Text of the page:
# Stress-energy tensors in GR

1. Dec 12, 2014

### ShayanJ

It is often stated that when one tries to find a stress-energy tensor of gravitational field in GR, the resulting quantity is zero because we can always make the metric zero at a point by a coordinate transformation. So there is no local measure of energy-momentum for gravitational fields. But I can't find a text which, in addition to just stating it, actually shows this. I mean, it may need some mathematical calculations Or maybe its not that much mathematical and only an application of equivalence principle will do. Whether the former or the latter, I wanna actually see the conclusion coming out from some detailed reasoning. Can anyone suggest a text?

Another question is, because the stress-energy tensor present in the EFEs is only for the matter(I mean, you know, sources!) present in the region, and because there will be some energy-momentum exchange between the matter and space-time, we should have $\partial_\mu T^{\mu \nu} \neq 0$. Is this right?
But then I see that actually $\nabla_\mu T^{\mu \nu}=0$, which seems strange to me.
If we say this is a conservation law for the stress-energy tensor, then this should be in contradiction with the above paragraph and also we should ask why making the derivative covariant makes a non-conserved quantity conserved, which seems non-sense to me! And it can't be true because making the derivative covariant still doesn't account for the gravitational energy!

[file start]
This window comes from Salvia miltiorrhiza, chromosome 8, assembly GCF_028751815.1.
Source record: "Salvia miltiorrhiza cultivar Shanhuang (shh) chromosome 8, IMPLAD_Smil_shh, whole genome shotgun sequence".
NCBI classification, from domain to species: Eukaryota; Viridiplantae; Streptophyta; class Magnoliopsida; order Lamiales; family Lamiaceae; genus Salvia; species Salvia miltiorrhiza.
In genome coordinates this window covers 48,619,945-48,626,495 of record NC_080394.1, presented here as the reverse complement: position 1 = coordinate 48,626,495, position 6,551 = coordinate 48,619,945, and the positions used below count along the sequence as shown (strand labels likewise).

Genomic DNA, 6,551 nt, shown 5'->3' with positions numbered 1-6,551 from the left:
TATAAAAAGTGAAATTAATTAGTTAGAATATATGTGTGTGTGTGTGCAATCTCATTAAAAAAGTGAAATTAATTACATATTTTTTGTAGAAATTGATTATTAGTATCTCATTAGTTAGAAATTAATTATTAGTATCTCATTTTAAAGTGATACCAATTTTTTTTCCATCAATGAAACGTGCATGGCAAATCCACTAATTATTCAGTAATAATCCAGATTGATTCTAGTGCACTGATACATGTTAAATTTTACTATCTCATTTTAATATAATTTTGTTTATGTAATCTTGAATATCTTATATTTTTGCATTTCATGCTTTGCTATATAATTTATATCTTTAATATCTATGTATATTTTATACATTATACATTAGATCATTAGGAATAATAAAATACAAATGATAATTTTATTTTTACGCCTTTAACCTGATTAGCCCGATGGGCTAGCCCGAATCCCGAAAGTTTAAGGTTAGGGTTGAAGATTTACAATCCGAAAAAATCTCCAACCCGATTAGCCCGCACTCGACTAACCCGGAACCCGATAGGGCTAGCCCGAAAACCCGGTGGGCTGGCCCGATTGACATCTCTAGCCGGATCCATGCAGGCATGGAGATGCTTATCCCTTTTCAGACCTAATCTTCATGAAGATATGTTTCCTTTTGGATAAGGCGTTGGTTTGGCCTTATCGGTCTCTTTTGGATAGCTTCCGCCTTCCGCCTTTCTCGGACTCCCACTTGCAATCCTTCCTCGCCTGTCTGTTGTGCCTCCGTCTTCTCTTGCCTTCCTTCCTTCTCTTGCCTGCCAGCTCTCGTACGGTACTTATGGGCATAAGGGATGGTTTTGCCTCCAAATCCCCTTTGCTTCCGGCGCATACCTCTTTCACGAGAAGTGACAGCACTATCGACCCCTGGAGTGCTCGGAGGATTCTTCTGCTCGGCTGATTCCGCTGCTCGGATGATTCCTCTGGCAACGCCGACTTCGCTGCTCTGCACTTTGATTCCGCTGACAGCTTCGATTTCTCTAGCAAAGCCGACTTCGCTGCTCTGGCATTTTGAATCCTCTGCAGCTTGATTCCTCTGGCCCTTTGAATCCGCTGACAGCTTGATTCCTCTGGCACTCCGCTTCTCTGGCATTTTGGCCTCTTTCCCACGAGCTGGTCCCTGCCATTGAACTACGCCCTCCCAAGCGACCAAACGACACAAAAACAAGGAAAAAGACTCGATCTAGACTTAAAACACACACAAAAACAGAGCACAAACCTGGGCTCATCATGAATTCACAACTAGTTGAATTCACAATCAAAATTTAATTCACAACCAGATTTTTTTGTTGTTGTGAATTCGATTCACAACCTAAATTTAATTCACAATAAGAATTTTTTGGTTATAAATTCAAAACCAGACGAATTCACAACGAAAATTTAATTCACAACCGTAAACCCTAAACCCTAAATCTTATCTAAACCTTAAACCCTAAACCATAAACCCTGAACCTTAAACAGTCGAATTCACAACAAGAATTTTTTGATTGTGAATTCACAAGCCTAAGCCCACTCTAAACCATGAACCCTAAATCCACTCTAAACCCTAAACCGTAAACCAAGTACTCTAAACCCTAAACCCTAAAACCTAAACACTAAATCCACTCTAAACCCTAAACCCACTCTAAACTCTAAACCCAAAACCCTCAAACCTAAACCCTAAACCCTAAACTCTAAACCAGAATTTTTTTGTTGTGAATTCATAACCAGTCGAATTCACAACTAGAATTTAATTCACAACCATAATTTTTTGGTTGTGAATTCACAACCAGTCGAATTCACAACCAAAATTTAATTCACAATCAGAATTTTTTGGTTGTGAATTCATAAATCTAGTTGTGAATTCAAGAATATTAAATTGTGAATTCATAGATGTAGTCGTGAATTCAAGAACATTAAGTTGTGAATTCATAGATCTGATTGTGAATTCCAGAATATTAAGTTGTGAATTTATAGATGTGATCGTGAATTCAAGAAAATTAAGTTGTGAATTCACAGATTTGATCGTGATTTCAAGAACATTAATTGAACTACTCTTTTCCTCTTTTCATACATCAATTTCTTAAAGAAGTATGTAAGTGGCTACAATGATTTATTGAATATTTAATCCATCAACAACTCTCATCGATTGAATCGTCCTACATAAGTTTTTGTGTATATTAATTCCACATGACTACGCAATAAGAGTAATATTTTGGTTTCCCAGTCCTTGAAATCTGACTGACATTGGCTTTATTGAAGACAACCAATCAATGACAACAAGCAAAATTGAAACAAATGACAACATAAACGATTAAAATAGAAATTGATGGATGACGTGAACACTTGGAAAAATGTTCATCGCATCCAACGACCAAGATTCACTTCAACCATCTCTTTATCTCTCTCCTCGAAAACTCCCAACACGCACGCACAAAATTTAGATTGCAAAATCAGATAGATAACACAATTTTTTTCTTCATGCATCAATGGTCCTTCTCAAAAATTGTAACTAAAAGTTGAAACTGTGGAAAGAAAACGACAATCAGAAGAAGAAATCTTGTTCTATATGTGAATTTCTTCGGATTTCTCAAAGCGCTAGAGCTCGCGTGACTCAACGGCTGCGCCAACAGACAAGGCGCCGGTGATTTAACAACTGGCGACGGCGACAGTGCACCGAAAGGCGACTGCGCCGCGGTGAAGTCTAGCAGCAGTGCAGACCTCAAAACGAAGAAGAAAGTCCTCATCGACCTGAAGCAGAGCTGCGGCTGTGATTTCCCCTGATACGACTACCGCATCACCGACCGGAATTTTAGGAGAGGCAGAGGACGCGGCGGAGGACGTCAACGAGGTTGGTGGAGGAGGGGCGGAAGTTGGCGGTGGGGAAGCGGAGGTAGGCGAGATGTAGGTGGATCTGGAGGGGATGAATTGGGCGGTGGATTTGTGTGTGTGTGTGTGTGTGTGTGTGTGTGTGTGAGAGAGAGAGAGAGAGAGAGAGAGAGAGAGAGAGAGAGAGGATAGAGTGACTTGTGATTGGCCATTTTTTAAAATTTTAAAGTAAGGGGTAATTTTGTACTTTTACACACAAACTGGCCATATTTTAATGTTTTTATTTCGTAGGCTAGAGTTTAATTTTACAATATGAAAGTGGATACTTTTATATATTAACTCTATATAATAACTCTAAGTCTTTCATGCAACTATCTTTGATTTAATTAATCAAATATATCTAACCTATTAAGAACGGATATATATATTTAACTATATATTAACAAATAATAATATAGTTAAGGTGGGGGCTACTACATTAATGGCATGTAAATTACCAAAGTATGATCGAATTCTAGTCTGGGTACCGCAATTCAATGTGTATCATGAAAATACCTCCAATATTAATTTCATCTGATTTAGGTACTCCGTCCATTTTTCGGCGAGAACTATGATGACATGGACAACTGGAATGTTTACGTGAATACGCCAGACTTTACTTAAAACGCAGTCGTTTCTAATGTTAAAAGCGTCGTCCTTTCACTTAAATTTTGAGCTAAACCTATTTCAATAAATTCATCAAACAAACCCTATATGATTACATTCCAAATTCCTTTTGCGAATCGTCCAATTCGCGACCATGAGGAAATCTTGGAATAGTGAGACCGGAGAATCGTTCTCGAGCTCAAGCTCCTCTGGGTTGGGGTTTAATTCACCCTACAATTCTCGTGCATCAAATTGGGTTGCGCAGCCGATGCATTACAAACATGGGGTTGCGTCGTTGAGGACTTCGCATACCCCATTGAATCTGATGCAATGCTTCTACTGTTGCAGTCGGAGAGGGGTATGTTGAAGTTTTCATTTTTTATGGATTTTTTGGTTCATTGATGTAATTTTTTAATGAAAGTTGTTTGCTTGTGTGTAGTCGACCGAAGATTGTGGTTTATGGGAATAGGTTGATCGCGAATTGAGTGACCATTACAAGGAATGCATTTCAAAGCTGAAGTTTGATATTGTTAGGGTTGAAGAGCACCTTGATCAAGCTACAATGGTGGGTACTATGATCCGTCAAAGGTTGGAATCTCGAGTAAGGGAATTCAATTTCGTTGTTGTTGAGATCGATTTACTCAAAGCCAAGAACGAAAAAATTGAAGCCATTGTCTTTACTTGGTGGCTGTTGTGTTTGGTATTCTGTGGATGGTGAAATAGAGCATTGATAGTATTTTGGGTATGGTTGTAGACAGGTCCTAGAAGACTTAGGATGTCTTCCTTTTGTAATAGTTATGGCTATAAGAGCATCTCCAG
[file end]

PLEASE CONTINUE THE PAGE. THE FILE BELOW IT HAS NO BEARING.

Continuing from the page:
But if we say this isn't a conservation law for stress-energy tensor, we should ask what's its meaning?(Actually I see it being called a conservation law!)
I'm really confused about it and can't find a way out. I need urgent help!!!
Thanks

2. Dec 12, 2014

### PAllen

I assume you are aware that EM radiation, and EM fields in general, appear in the stress energy tensor? Every text on GR I've seen has a section on how EM fields contribute to the stress energy tensor.

As for a proof about your first question, it's more of a mathematical construction. The rules for what goes T include all matter and fields, while gravitational waves are propagating changes in the Weyl curvature, which is the part of curvature after removing the Ricci curvature; the latter is what is directly related to T. If you tried to add Weyl curvature to T somehow, you would have to change the field equations, because it couldn't be represented in the Einstein tensor built from Ricci curvature.